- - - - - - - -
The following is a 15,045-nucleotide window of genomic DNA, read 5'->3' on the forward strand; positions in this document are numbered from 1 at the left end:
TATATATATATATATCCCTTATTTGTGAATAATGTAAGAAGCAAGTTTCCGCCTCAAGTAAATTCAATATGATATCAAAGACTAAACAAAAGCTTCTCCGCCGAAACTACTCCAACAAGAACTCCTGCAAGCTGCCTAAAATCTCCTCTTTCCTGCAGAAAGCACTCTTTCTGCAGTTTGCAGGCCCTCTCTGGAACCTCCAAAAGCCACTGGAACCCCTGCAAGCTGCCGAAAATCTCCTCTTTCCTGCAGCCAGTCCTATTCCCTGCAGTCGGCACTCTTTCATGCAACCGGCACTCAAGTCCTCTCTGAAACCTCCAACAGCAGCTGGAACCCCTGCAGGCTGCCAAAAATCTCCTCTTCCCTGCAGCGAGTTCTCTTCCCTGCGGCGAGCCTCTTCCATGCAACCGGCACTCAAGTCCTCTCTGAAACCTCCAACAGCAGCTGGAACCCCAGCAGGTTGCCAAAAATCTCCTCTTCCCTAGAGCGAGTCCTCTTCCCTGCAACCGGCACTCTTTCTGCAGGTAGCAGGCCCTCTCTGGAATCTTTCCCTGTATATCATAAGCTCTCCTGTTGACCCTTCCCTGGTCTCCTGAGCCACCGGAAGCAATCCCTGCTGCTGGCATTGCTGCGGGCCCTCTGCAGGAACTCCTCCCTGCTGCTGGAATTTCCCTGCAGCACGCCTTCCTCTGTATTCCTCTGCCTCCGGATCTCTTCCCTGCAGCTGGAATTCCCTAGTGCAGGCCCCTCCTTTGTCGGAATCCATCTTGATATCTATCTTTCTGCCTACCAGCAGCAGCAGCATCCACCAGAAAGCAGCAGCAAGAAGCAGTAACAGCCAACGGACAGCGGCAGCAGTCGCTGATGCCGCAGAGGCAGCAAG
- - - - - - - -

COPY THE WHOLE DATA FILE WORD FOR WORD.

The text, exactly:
The following is a 15,045-nucleotide window of genomic DNA, read 5'->3' on the forward strand; positions in this document are numbered from 1 at the left end:
TATATATATATATATCCCTTATTTGTGAATAATGTAAGAAGCAAGTTTCCGCCTCAAGTAAATTCAATATGATATCAAAGACTAAACAAAAGCTTCTCCGCCGAAACTACTCCAACAAGAACTCCTGCAAGCTGCCTAAAATCTCCTCTTTCCTGCAGAAAGCACTCTTTCTGCAGTTTGCAGGCCCTCTCTGGAACCTCCAAAAGCCACTGGAACCCCTGCAAGCTGCCGAAAATCTCCTCTTTCCTGCAGCCAGTCCTATTCCCTGCAGTCGGCACTCTTTCATGCAACCGGCACTCAAGTCCTCTCTGAAACCTCCAACAGCAGCTGGAACCCCTGCAGGCTGCCAAAAATCTCCTCTTCCCTGCAGCGAGTTCTCTTCCCTGCGGCGAGCCTCTTCCATGCAACCGGCACTCAAGTCCTCTCTGAAACCTCCAACAGCAGCTGGAACCCCAGCAGGTTGCCAAAAATCTCCTCTTCCCTAGAGCGAGTCCTCTTCCCTGCAACCGGCACTCTTTCTGCAGGTAGCAGGCCCTCTCTGGAATCTTTCCCTGTATATCATAAGCTCTCCTGTTGACCCTTCCCTGGTCTCCTGAGCCACCGGAAGCAATCCCTGCTGCTGGCATTGCTGCGGGCCCTCTGCAGGAACTCCTCCCTGCTGCTGGAATTTCCCTGCAGCACGCCTTCCTCTGTATTCCTCTGCCTCCGGATCTCTTCCCTGCAGCTGGAATTCCCTAGTGCAGGCCCCTCCTTTGTCGGAATCCATCTTGATATCTATCTTTCTGCCTACCAGCAGCAGCAGCATCCACCAGAAAGCAGCAGCAAGAAGCAGTAACAGCCAACGGACAGCGGCAGCAGTCGCTGATGCCGCAGAGGCAGCAAG